Learning to Read

How much do you think about your ability to read? Do you ever consciously notice how much you use this skill just to function in everyday life? What if it were difficult to understand what was going on around you because you lacked this ability? How would that affect your independence, your choices, and your overall quality of life?

As we discussed in my last post, the education system in Burkina Faso is making reforms and changing for the better. That, however, is the future; the literacy rates of Burkina reflect the facts of the past. According to the United Nations Development Program (UNDP), 71.3% of the Burkinabe people 15 years old and older are illiterate.

Church leaders who can already read come together for a seminar on how to teach others to read.

One can imagine the effects this has on the economy and Burkina’s ability to interact on an international level. Self-esteem can be low, and having goals for one’s life is not even in a person’s thoughts or worldview. Many times people will learn just enough to be able to function in the market place, but can only manage money on a small scale. It would be too easy for someone to take advantage of them when finances get so complex that they need to be written down. A lot of people still use their own special “X” or some other unique mark to sign things.

The class reading the literacy materials.

There are also major effects on the way our ministry here can be done. There are usually only 2-3 people or often only one person in a village who can read well enough to read and teach Bible stories. It has happened sometimes that the one reader has to move away in search of better job opportunities, leaving the church without a good way to access stories from the Bible.

The class toward the end of the week. They've worked hard and are tired and serious. (It's cultural to not smile for pictures, but that's changing.)

A student listening intently.

This also leads to somewhat younger people becoming the leaders instead of the elderly, normally accepted leader in this culture. Where the wisdom of age is lacking, there may be an opportunity for mistakes or abuses of power to occur. At the very least, it is difficult to have a deep Bible study if only one person has read the text. If that person missed something in the reading, there is no one to notice and get the group on the right track.

The government of Burkina has had an adult literacy program for a long time. There are also other organizations whose main goal is literacy work. Each of these has their books and their methods. So people are trying; however, there are some difficulties. One involves the weather patterns which I discussed in my first post. During planting and harvesting times, it is not possible to gather enough people to have a class. They are all out working in their fields, needing every available person to get the job done. So it is during the dry season when it’s too hot to grow anything on a large scale that these programs are in full force.

Another problem is in some of the materials themselves. Some of the books have typos and mistakes, so the teacher has to be aware and not teach the wrong thing. There is also the issue I touched on earlier in that people who have never been to school, or didn’t do well, have neither a high enough self-esteem nor high enough expectations for life itself to be motivated to go to the class all the time and do their best. People are absent a lot and therefore not consistent in their learning.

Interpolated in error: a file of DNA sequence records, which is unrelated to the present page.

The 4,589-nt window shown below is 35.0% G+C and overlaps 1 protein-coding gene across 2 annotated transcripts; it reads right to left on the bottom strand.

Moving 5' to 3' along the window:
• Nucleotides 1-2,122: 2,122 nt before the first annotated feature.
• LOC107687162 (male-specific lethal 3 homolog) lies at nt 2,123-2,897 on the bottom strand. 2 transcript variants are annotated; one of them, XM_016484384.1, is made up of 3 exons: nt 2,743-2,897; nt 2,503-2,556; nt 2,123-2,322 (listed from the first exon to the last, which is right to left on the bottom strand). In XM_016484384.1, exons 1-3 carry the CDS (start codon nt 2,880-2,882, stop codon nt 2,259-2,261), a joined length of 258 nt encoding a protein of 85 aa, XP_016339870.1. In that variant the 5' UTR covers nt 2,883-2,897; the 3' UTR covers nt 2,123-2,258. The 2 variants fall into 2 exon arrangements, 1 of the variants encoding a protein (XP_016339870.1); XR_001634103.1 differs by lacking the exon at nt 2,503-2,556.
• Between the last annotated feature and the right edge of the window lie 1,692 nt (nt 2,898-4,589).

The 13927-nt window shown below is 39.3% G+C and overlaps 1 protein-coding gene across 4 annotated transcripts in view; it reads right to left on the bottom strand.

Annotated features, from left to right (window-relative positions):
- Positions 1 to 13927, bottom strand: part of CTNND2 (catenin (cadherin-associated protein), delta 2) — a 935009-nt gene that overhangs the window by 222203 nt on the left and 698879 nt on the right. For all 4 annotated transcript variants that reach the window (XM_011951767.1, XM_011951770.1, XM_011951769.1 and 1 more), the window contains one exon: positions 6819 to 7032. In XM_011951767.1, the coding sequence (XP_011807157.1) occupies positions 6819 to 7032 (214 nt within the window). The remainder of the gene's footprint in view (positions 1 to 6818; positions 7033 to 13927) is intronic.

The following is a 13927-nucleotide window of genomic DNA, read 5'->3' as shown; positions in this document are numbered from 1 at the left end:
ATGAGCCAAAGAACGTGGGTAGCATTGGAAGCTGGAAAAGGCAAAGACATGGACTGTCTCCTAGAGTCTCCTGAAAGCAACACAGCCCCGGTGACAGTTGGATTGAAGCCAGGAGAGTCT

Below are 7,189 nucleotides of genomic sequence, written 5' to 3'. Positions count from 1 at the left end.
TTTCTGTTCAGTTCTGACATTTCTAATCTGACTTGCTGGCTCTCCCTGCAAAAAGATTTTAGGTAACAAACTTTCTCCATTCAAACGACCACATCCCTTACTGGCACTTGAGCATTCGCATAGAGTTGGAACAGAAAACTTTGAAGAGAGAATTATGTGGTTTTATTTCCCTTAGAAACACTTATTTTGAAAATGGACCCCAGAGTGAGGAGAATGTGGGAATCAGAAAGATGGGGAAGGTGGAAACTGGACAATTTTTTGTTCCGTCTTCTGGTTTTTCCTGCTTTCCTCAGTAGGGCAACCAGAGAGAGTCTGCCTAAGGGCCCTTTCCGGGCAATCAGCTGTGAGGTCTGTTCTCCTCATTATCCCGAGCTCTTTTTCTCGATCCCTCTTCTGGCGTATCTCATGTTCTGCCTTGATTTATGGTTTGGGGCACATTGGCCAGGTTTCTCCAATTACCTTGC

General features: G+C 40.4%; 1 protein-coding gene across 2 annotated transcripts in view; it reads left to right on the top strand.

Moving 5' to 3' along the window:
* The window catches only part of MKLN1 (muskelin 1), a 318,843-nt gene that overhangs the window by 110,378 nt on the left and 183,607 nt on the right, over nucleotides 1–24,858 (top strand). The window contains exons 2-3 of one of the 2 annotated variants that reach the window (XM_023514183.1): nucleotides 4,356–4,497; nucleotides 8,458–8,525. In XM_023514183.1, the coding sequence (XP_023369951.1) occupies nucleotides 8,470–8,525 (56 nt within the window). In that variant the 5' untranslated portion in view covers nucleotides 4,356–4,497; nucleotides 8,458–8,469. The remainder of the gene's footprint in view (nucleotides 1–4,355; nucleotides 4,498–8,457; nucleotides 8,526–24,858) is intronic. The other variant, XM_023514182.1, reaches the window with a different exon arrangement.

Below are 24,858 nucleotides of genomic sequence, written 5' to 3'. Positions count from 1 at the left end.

Aaron teaching in a rented house (for the week), using a borrowed chalkboard.

Although there are already programs available, there is still plenty of room for more. As a part of our team’s overall goals for helping churches grow stronger, we have begun a program of literacy classes with a goal of being able to study the Bible. Some may know how to read, but they may still not know how to teach, especially with a Christian attitude of serving and humility. This is a result of the school system here being very harsh, using a method of punishment and shame instead of encouragement. Also, as well as learning small things like how to make a class list and keep an attendance booklet, they learn an inductive method of studying the Bible together.

The first group of trained literacy teachers. (Photo by Aaron Burk.)

Aaron reading a story from the Dagara kids' Bible to literacy teachers.

In August we had the first seminar which trained a class of 24 readers to teach others in their village to read. These 24 men can now go out and start classes of 30 each in their villages. When those people can read, they can then learn how to teach by attending a seminar and then reach even more villages. When each teacher has started his class, he gets a gift of a kids’ Bible translated into Dagara, which he can use to help motivate the church to want to learn and practice.

By teaching a person to read, you can open up a whole new world of opportunities and knowledge to him or her. You give him the tools not only to understand more about God, others, and how to function in the world, but also the tools to help others.

What do you think? Have you seen firsthand the effects of illiteracy? Could you do your job if you couldn’t read? What is the illiteracy rate in your country, in your city?

(For even more on the literacy program here, go visit Aaron’s blog at http://www.aaronburkinafaso.com/2011/04/open-your-bibles.html.  He has several posts about it.)


About andreaburk

I'm a documentary photojournalist, a missionary, a teacher, a wife, and best of all, a mom to two wonderful boys. :)

Posted on November 18, 2011, in Uncategorized. Bookmark the permalink. 1 Comment.

  1. Thanks for writing a post about something that is obviously so near and dear to my heart.

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